Lavender. There is aproliferation of new lavender hybrids on the market. Lavender is aMediterranean crop, meaning it prefers low humidity, good air circulation andlower water levels. In general, you want to avoid afternoon watering, as mostof the disease issues arise from water on the foliage for extended periods.English and French lavenders are the connoisseur’s choice Á forfragrance. Spanish lavenders (Lavandula stoechas) have colored petals arisingfrom each spike like rabbit’s ears and are good, tough garden or containercrops. For Southern growers, most lavenders will suffer in the summer; bestoptions for Southern growers include Fernleaf, French and sweet lavenders. Note:Lavender does better with a slightly higher pH than most other herbs; 6.5-7.5is best. Other forms to look for include Lavandula dentate, which is good fornorthern and western climates, and the Madeira series (Lavandula stoechas).

Mint. There are manyflavors, growth habits and foliage colors. Mint (Mentha species) is usually avery vigorous crop, so 4-inch production is difficult because the plants growin so quickly that they have a short sales window. This is a great crop to sellas a 6- to 8-inch or 10-inch basket. Other forms to look for include Mentha xgracilis, Mentha piperita ‘Variegata’ and pineapple mint, a variegated formwith a pineapple-like fragrance.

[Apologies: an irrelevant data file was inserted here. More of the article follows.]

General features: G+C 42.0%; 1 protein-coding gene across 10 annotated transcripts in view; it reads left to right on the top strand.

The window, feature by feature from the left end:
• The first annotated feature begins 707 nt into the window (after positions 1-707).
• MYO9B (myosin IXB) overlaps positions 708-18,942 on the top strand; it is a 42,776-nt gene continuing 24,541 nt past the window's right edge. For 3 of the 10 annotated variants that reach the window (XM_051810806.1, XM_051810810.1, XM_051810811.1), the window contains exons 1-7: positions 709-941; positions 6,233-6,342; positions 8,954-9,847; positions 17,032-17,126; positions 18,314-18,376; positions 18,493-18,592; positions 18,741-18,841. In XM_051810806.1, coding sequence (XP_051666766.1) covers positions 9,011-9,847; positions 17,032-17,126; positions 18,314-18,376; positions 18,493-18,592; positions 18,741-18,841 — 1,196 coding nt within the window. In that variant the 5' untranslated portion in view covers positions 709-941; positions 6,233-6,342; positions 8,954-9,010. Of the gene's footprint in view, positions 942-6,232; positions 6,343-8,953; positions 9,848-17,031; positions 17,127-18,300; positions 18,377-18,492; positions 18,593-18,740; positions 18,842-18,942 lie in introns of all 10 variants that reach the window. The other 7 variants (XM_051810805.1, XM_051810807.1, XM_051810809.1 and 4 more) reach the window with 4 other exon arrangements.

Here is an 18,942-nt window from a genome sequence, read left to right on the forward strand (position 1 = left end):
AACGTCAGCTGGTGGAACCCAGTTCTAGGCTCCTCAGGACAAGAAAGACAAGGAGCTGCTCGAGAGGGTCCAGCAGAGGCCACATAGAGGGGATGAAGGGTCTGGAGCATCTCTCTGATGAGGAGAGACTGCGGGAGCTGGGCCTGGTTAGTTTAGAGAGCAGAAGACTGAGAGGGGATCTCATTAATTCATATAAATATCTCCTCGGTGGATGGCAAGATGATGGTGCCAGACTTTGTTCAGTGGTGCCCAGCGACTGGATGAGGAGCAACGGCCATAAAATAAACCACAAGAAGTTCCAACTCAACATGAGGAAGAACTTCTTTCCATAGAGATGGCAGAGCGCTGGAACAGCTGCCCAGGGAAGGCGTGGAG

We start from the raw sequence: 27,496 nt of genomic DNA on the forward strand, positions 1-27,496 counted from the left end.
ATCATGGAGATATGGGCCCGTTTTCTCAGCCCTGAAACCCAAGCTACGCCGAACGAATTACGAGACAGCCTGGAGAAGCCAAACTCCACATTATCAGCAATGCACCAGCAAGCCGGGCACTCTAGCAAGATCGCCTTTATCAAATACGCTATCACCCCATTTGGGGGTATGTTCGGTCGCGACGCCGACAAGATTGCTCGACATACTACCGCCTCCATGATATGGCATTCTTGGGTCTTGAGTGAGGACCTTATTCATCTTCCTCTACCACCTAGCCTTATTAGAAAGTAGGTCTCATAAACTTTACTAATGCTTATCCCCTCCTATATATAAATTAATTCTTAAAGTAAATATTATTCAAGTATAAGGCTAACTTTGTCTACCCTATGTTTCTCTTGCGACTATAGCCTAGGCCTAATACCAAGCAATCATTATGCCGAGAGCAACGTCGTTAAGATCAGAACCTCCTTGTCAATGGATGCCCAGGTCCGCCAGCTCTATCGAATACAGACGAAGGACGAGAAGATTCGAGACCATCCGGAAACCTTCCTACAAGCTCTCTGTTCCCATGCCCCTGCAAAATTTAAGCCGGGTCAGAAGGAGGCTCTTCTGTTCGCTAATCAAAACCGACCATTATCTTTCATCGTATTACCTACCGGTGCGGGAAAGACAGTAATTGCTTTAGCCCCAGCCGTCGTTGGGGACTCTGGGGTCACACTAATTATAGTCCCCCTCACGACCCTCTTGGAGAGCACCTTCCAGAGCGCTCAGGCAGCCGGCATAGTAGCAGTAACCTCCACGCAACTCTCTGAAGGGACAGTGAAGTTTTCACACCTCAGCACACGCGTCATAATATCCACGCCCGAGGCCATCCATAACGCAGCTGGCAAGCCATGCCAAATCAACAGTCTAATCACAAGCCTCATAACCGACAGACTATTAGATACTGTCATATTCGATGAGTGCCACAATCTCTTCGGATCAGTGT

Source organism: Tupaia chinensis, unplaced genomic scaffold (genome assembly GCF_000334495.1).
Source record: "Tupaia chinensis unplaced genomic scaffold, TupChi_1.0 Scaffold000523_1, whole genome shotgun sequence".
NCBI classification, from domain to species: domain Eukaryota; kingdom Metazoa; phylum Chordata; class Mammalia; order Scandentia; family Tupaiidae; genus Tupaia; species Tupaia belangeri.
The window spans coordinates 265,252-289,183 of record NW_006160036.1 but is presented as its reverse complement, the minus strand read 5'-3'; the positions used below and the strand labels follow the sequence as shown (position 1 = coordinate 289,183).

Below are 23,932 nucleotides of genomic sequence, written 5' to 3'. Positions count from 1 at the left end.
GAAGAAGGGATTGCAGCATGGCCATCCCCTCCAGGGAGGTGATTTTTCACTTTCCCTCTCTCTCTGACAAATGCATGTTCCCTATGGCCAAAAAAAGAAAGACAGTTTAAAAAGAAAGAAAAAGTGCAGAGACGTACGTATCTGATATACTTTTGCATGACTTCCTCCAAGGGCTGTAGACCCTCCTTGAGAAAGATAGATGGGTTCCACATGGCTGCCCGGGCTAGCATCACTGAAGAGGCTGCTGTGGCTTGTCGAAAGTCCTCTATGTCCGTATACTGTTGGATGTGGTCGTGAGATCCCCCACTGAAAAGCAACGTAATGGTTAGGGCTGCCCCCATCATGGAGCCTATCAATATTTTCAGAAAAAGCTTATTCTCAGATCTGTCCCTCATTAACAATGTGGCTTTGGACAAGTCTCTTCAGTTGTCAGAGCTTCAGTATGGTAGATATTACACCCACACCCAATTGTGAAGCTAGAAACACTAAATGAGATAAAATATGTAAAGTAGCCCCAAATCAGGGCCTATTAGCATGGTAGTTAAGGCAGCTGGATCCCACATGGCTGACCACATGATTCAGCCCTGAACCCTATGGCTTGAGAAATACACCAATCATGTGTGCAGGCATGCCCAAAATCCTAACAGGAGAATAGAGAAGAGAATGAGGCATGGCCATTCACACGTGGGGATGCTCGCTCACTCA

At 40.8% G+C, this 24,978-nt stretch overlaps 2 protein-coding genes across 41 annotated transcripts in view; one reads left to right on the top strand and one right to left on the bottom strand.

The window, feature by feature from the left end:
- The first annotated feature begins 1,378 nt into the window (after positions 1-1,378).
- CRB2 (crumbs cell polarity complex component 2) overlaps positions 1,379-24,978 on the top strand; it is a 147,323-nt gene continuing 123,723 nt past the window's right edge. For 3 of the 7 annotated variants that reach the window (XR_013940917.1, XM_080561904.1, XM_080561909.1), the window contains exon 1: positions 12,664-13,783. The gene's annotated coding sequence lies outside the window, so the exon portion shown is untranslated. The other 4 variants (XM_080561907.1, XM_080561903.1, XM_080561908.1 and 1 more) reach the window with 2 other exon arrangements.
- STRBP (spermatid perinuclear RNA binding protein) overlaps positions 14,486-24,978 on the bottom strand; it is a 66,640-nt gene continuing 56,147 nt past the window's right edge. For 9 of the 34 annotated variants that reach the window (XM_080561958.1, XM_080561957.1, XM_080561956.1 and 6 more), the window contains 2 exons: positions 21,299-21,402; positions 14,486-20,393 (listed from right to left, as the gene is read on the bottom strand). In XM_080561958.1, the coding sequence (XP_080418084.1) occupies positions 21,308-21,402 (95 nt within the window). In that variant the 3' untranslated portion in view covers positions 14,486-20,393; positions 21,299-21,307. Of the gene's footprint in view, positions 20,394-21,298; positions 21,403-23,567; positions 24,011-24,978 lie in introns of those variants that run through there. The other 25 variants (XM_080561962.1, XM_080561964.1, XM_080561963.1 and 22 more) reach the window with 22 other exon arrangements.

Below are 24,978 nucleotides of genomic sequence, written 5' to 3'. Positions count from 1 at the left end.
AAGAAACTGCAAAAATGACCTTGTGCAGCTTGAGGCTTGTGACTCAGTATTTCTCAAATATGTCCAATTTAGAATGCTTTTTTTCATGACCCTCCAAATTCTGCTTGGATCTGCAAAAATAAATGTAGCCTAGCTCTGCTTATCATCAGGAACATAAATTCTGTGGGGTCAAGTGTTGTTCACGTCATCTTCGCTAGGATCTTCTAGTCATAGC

Oregano (Origanum vulgare) and marjoram (Origanummajorana). Both of these crops are fromthe same genus Origanum, and taxonomists debate if they are even differentspecies; their growth and production are very similar. Easily grown from seedor purchased as liners, they are sold without flowers and can be turned oververy quickly. Gourmets will tell you that the best oreganos are those producedvegetatively, as they retain superior fragrance and taste. Look for cultivarswith variegated and yellow foliage, which acts to boost sales and also makesfor a great component plant in mixed containers. Other forms to look forinclude Origanum aureum ‘Crinkle Leaf’; Origanum onites ‘Aureum’; gold potmarjoram; Origanum dictamnus or Greek oregano, ornamental not culinary;Origanum rotundifolium ‘Kent Beauty’, also ornamental, totally different lookwith nodding green bracted spikes of pink flowers, good in baskets.